I need a code block written in a language that Babel knows. It should not surprise us that Babel knows ELisp.

#+begin_src elisp
(message "Hey World!")

I press C-c C-c with point over the code block.

Suddenly: a #+RESULTS: block!

: Hey World!

I can also write my ELisp inline:

src_elisp{(sqrt (* 37 37))}, right?

Written like this, Babel replaces my code with its result when ox-hugo exports the post.

All right. That’s the very basics of evaluating ELisp in Emacs generally and Org mode in particular.

Let’s get back to the code, please. How do I do variables?

Displaying a variable

Let’s see. setq to set a variable for my name. identifiers can be pretty much whatever. I’ll use lowercase letters and a hyphen.

Looks like format can smush it into a string for message.

(setq my-name "Brian")
   (format "hello %s" my-name))

format does its work and hands the result back to message, which displays the result.

hello Brian

Thing is, now my-name is floating around forever what with being a global variable.

(message my-name)

What if I used a local variable instead?

(let ((new-name "Whozzomongo"))
     (message new-name))

But back out here it doesn’t exist.


You don’t see anything out here, but when I tried to C-c C-c that, Emacs complained:

Symbol’s function definition is void: new-name

I consider that a good thing. Global variables make me nervous, especially in long-running applications.

So I know how to set global or local variables. I know how to display them.

How to get them from the user?

Getting user input

Xah Lee gives a nice rundown on how to get user input. read-string is the one I want.

(read-string "What's your name? ")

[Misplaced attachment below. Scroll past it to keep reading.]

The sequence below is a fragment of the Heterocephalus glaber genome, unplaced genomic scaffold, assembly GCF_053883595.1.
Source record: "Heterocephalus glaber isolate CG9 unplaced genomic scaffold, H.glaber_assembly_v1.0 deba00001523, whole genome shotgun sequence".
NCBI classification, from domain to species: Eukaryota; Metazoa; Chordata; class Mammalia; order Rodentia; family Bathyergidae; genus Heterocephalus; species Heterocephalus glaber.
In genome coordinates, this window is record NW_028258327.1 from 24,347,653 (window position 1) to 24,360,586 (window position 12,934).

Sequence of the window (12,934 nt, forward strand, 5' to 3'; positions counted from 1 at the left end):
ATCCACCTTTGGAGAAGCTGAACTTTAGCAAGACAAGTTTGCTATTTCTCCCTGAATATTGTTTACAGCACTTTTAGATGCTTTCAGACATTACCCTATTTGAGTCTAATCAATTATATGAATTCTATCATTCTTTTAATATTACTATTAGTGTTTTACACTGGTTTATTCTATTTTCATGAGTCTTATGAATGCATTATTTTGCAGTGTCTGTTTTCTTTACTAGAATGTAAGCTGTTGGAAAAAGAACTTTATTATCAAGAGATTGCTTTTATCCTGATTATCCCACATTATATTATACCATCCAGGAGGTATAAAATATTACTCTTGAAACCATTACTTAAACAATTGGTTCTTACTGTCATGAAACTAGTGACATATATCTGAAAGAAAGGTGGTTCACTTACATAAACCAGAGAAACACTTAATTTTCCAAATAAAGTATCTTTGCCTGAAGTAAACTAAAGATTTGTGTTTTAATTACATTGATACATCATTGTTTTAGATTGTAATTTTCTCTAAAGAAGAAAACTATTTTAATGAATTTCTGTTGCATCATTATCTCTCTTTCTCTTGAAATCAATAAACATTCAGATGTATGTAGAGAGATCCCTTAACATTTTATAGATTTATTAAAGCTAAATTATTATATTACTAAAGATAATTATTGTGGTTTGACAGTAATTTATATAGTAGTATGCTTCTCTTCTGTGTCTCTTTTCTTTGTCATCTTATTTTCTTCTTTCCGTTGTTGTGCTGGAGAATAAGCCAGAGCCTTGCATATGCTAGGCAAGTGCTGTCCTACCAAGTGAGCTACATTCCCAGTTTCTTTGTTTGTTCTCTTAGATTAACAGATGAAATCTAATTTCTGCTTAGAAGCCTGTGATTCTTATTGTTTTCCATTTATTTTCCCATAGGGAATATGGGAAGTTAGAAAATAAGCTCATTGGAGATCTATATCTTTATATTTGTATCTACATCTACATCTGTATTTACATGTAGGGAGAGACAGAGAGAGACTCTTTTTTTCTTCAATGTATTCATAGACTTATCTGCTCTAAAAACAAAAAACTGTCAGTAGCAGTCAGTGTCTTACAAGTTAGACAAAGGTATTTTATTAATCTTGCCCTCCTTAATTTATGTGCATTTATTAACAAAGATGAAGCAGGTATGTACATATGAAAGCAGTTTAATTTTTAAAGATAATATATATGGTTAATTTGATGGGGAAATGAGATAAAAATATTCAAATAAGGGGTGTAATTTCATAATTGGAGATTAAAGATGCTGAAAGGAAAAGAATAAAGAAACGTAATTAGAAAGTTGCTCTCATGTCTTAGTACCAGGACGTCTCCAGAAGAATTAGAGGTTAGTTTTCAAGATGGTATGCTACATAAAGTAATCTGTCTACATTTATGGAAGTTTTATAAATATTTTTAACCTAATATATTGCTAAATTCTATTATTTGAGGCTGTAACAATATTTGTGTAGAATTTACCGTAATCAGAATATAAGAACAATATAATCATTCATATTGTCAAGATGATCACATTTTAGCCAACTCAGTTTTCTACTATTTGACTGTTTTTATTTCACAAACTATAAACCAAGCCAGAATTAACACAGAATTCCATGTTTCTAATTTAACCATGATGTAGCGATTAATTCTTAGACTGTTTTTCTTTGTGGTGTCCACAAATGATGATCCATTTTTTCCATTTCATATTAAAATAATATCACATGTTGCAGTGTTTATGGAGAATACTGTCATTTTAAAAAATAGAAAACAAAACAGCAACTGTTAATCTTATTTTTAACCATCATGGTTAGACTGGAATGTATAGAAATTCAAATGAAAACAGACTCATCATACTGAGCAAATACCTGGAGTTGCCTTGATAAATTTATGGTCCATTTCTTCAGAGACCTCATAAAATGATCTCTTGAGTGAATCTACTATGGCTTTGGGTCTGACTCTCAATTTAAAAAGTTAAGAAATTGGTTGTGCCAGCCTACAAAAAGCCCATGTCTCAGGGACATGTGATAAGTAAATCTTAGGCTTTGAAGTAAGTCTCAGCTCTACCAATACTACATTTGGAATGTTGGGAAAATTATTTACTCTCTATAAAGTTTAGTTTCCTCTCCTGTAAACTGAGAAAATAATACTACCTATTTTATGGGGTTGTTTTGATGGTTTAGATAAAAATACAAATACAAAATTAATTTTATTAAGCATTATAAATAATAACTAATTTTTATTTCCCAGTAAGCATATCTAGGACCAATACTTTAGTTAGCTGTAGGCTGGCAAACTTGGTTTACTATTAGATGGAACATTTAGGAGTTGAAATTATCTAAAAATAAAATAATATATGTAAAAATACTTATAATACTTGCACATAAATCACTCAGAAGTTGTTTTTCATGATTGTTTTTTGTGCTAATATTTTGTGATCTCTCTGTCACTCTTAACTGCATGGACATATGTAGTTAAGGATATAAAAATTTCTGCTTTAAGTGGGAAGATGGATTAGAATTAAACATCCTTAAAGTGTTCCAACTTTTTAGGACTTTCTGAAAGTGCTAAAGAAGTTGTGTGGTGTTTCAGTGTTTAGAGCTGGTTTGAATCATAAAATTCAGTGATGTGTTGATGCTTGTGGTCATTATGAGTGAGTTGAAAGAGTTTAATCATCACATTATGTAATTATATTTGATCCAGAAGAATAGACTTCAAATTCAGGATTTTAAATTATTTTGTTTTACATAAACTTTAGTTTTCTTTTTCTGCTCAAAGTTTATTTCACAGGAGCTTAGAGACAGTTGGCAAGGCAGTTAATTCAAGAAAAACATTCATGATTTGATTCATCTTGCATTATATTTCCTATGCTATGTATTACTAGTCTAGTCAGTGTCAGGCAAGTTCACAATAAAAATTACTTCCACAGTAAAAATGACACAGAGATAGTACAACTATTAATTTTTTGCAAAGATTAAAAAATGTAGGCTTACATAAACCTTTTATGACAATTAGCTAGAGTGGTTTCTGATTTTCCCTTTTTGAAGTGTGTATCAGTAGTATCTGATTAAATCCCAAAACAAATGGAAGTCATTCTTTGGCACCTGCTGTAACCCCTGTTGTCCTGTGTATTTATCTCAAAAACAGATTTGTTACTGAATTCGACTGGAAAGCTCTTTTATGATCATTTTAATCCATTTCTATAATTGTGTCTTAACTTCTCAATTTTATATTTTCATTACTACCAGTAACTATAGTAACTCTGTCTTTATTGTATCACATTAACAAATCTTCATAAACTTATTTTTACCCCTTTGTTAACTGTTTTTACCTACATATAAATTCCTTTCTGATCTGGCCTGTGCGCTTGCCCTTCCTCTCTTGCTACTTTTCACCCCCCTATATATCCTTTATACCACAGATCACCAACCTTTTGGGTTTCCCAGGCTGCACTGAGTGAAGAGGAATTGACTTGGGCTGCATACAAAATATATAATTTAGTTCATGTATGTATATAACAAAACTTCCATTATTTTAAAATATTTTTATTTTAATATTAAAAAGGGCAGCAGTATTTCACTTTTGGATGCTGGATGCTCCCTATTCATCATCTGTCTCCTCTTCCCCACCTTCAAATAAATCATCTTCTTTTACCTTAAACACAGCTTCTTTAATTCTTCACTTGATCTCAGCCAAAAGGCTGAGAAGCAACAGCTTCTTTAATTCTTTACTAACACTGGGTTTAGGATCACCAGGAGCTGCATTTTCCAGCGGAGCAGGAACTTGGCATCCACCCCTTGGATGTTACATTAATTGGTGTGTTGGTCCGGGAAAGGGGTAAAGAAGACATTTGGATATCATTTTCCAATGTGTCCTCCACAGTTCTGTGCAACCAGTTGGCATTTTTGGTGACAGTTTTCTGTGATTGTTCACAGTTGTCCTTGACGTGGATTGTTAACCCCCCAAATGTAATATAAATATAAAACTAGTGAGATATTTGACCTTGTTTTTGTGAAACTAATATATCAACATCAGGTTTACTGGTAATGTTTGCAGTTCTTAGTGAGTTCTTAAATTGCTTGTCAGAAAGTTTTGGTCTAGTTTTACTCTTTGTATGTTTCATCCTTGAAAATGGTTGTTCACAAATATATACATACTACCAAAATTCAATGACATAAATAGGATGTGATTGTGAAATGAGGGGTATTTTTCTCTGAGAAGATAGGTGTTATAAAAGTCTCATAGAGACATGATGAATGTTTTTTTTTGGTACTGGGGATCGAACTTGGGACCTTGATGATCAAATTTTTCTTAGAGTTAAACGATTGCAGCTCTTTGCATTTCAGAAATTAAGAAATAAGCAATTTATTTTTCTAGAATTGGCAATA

read-string returns whatever I answer.

Waffle Smasher The Magnificent Pineapple

Let’s make a question prompt. The inside-out approach of nested evaluation confuses me a bit, so I’ll happily let Emacs indent things however it wants.

     ((question "What's your name?")
      (message "Go to bed, %s!"))
   (format message
           (read-string (format "%s " question)))))
Go to bed, Dude!

I did some things. read-string puts the cursor right after the question prompt. So to help myself while I’m figuring all this out, I created some local variables. question holds the question to be answered. message holds the —

Wait, there’s already a global standard function called message!

It’s cool. By the time I need the function, let is done and my variable doesn’t exist. Still. I shouldn’t make this a habit.

Wrapping it in a function

I wasn’t planning on looking at functions today, but I’m more than halfway there already.

(defun ask-and-respond (question-for-user our-response)
  "Ask the user a question and show them a response."
   (format our-response
           (read-string (format "%s " question-for-user)))))

Use the defun macro to define functions. It’s similar enough to function definitions in other languages.

  "A docstring"

Though there are some differences right off the bat. ask-and-respond needs user input. ELisp requires I mark those as interactive_.

Other than that it’s similar enough to function definitions in other languages.

I already know how to call a function.

(ask-and-respond "What's your name?" "Goodnight, %s!")
Goodnight, Brian!

Okay, time to take my own hint. Good night!